I’m particularly excited about the upcoming Free First Saturday, highlighting Larry Yazzie and his son Jessup, who will be performing the fast and colorful Fancy Dance on Saturday, January 3rd. The theme of the day “Styled by Saarinen” is inspired by the exhibition Eero Saarinen: Shaping the Future (closing January 4th) and the design innovations of this legendary architect. If you’re wondering what connection the Native American Fancy Dance has to Saarinen and architecture, unfortunately there aren’t any that I know of (except for maybe the stamina and hard work both require). But, there is one important parallel between the Yazzie and Saarinen families-each produced a creative father-son duo, (Eero is the son of architect Eliel Saarinen, well-known for designing the Cranbrook Educational Community in the Detroit suburb of Bloomfield Hills, Michigan). Like Larry and Jessup, who perform together whenever possible, Eero and Eliel collaborated on a number of important commissions as co-architects, the last completed project by Saarinen and Saarinen was Christ Church Lutheran in Minneapolis’ Longfellow neighborhood. So, it’s in the spirit of teamwork and raising creative kids, that we kick-off 2009.
Thanks, Larry for answering some of my questions about the Fancy Dance. You can watch the Yazzies’ performance “Sharing the Gift” at 11 am and 1 pm in the Walker Cinema.
Can you explain the Fancy Dance and its origins?
The Oklahoma Feather Dance or “Fancy Dance” is one of the most popular styles of dance seen at modern powwows. It originated as the Fancy War Dance by the Hethuska society in Oklahoma and was invented by Gus McDonald, the first World Champion Fancy War Dancer.
Who dances the Fancy Dance, and are there certain occasions when the Fancy Dance is performed?
Mostly young men and boys. Fancy Dance is usually the highlight at powwows and special events because of the energy and colorful regalia.
How long have you been dancing?
I’ve been dancing for most of my life since the age of 5.
You learned the Fancy Dance from your grandmother and grandfather, and have passed the tradition on to your 10-year-old son, Jessup. Was he a quick study?
Jessup began dancing since he could walk at the tender age of two. Jessup has already developed his own technique and style.
How often do you two dance together?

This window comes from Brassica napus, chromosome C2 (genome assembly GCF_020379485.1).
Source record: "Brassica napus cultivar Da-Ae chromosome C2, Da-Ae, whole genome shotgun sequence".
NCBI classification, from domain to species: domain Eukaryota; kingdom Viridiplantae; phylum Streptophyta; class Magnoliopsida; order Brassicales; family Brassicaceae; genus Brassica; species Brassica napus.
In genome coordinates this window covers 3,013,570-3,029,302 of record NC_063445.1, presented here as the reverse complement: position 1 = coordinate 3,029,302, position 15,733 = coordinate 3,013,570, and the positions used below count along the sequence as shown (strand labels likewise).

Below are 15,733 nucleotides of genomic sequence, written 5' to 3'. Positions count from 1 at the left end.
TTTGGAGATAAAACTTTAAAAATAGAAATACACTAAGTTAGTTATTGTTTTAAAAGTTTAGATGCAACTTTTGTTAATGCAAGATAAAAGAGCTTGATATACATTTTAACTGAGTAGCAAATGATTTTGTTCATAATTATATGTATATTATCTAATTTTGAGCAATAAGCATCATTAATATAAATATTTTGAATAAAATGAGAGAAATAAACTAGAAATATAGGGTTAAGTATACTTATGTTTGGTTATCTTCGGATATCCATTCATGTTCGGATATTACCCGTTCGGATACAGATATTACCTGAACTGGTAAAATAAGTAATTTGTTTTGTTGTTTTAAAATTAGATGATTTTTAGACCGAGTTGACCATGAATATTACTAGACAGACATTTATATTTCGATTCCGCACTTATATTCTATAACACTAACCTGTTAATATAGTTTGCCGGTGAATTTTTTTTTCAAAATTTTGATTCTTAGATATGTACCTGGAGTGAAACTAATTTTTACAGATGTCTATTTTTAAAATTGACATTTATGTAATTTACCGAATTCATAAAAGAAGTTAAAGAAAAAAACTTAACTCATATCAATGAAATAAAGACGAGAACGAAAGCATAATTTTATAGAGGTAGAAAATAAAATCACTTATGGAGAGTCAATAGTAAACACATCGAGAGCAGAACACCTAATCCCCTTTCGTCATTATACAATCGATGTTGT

We dance together whenever possible at powwows and special events.
You were named World Champion for the Northern Style Fancy Dance in 1995, and Jessup has won junior division competitions at powwows across the United States and Canada. Can you describe the level of training and amount of practice that goes into preparing for a powwow?
It requires endurance and stamina to perform the Fancy Dance and takes a lot of training and running. It’s like preparing for a marathon. I also won the world championship in 2007.
One of the most striking things about your performances (in addition to the dance itself) is the elaborate clothing you wear. Do the colors and style of dress have any symbolic meaning?
The regalia reflects my life and tribal identity-the Meskwaki people of central Iowa.
You’re taking a brief break from a national and international tour with the Native Pride Dancers, which will pick up again in the New Year. What are some of the special places you have traveled to, any tour highlights?
Within the last several years I have been invited to Australia, Ireland, Japan twice, Brazil and numerous cities across the U.S.
What motivates you to continue dancing?
Dancing allows me to be creative and keeps me in top shape especially for my age. It challenges me to improve as a competitor.
Do you and your son Jessup share any other creative outlets?
We enjoy sharing our culture through song & dance by teaching our dance to other children.
What do you want young audiences to take away from your performances at Free First Saturday?
To show what our elders have passed down to us and to be proud of who we are as Native Peoples, and to let the young audience know the Native Americans are the Indigenous people of North America.